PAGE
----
Cookies on this website

We use cookies to ensure that we give you the best experience on our website. If you click 'Accept all cookies' we'll assume that you are happy to receive all cookies and you won't see this message again. If you click 'Reject all non-essential cookies' only necessary cookies providing core functionality such as security, network management, and accessibility will be enabled. Click 'Find out more' for information on how to change your cookie settings.

Intrathecal morphine is an analgesic option for major hepatopancreaticobiliary procedures but is associated with a risk of respiratory depression. We hypothesised that a postoperative low-dose naloxone infusion would reduce the incidence of respiratory depression without an increase in pain scores. Patients scheduled for major open hepatopancreaticobiliary surgery and who were receiving 10 μ intrathecal morphine were eligible for inclusion. Patients were allocated randomly to receive a postoperative infusion of naloxone 5 μ .h-1 (naloxone group) or saline at an identical infusion rate (control group) until the morning after surgery. Clinicians, nursing staff and patients were blinded to group allocation. The primary outcome measure was the incidence of respiratory depression (respiratory rate -1 and/or oxygen saturation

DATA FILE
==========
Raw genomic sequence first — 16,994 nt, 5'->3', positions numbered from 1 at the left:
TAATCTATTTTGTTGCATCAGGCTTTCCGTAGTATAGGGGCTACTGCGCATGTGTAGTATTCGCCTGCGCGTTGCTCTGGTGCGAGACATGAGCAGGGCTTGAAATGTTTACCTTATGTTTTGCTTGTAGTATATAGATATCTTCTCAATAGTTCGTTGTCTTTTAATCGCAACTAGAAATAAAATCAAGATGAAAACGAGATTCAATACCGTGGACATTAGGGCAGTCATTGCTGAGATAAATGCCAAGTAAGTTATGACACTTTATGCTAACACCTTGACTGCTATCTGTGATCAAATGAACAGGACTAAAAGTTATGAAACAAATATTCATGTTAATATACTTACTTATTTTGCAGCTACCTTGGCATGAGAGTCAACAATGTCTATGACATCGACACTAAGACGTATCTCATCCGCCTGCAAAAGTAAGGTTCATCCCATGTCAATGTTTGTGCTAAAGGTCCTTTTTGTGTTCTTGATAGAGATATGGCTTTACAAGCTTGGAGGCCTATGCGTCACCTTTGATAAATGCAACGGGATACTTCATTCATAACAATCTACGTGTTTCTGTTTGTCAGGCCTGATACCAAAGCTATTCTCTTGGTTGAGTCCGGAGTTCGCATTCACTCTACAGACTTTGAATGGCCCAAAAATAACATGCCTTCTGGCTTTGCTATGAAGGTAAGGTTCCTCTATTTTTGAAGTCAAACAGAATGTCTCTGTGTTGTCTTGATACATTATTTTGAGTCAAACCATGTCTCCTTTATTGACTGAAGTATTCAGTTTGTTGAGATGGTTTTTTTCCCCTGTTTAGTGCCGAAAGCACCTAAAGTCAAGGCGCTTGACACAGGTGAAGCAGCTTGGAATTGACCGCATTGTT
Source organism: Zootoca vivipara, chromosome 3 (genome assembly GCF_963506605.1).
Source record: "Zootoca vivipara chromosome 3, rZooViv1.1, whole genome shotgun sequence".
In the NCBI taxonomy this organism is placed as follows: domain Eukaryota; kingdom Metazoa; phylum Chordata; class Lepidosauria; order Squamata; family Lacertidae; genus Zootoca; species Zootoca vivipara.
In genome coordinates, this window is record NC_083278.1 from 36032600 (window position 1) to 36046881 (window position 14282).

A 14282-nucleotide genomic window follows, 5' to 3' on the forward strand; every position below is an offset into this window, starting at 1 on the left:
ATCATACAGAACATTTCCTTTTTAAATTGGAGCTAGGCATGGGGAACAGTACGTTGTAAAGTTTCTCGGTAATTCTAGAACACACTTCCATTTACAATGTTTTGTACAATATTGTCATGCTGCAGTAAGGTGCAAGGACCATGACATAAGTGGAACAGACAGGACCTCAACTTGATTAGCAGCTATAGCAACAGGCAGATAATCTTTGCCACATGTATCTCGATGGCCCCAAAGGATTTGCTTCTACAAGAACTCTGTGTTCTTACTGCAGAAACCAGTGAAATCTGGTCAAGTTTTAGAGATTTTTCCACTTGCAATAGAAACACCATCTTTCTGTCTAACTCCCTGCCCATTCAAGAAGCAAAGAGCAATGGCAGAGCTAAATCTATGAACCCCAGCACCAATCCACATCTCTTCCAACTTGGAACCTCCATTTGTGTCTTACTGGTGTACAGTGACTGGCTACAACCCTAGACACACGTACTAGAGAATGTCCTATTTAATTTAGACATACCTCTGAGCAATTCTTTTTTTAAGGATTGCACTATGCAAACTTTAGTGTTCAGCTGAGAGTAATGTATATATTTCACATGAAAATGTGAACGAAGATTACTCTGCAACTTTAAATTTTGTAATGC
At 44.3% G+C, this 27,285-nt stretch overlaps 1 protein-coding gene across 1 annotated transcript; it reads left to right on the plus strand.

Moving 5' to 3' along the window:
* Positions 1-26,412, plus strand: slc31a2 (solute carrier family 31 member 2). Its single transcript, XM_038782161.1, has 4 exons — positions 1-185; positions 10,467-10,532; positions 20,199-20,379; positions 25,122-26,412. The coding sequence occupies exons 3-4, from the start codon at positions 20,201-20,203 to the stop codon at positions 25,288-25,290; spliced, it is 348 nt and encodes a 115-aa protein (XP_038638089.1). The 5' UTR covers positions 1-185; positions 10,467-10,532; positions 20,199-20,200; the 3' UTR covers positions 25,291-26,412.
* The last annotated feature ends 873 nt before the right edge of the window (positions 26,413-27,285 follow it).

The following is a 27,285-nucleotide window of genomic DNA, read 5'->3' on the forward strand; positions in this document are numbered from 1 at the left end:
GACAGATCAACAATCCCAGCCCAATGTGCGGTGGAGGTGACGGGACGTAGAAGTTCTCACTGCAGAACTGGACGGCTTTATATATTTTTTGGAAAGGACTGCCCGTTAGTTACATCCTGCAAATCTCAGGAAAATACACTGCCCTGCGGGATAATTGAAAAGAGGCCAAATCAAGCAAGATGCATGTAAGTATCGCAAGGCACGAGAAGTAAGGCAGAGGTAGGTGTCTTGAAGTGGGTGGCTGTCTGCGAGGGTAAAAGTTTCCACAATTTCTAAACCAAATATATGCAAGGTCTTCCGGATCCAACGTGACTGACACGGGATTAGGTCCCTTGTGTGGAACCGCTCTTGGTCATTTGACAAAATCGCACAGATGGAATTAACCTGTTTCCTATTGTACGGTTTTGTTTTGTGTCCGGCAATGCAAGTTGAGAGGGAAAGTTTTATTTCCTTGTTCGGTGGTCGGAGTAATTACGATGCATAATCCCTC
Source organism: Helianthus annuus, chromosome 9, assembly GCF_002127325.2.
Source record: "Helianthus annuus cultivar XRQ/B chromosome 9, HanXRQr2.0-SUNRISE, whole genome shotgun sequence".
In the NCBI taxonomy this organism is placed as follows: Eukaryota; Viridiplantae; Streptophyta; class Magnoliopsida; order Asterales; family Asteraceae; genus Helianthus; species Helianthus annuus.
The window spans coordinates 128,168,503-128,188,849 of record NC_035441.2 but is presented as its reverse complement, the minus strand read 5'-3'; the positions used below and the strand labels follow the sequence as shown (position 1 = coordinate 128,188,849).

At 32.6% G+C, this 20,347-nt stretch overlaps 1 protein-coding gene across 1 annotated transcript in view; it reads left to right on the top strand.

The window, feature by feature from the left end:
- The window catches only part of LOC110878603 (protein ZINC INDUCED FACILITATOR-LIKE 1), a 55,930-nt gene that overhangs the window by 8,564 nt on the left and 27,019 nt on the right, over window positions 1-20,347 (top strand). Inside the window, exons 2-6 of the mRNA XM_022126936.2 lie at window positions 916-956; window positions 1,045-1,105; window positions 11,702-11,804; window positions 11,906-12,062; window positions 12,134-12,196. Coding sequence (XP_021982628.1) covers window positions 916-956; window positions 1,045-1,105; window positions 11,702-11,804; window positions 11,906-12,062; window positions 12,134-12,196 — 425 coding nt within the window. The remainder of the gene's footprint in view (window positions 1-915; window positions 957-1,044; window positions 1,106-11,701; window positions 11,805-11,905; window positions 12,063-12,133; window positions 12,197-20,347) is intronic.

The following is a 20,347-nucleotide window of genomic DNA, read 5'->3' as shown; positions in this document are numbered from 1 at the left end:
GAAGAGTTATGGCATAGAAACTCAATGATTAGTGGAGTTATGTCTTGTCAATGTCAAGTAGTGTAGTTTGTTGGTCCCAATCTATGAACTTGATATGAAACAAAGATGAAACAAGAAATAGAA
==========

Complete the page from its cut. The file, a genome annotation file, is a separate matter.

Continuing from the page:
Original publication






Publication Date





747 - 755


Department of Anaesthesia, St. Vincent's University Hospital, Dublin, Ireland.


Liver, Humans, Digestive System Diseases, Respiratory Insufficiency, Pain, Postoperative, Morphine, Naloxone, Analgesics, Opioid, Narcotic Antagonists, Biliary Tract Surgical Procedures, Infusions, Intravenous, Injections, Spinal, Incidence, Adult, Aged, Middle Aged, Female, Male, Young Adult